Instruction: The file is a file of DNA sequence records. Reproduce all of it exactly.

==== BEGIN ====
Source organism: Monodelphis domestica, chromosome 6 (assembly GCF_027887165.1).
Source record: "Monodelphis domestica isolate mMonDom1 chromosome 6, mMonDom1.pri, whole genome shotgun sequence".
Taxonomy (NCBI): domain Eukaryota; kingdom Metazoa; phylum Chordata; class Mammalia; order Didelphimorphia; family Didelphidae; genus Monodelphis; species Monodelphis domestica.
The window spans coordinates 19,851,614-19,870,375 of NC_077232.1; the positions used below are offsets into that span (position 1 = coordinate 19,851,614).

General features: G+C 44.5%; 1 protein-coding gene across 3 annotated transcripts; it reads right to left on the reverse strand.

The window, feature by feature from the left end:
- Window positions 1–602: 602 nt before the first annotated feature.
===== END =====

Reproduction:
Source organism: Monodelphis domestica, chromosome 6 (assembly GCF_027887165.1).
Source record: "Monodelphis domestica isolate mMonDom1 chromosome 6, mMonDom1.pri, whole genome shotgun sequence".
Taxonomy (NCBI): domain Eukaryota; kingdom Metazoa; phylum Chordata; class Mammalia; order Didelphimorphia; family Didelphidae; genus Monodelphis; species Monodelphis domestica.
The window spans coordinates 19,851,614-19,870,375 of NC_077232.1; the positions used below are offsets into that span (position 1 = coordinate 19,851,614).

General features: G+C 44.5%; 1 protein-coding gene across 3 annotated transcripts; it reads right to left on the reverse strand.

The window, feature by feature from the left end:
- Window positions 1–602: 602 nt before the first annotated feature.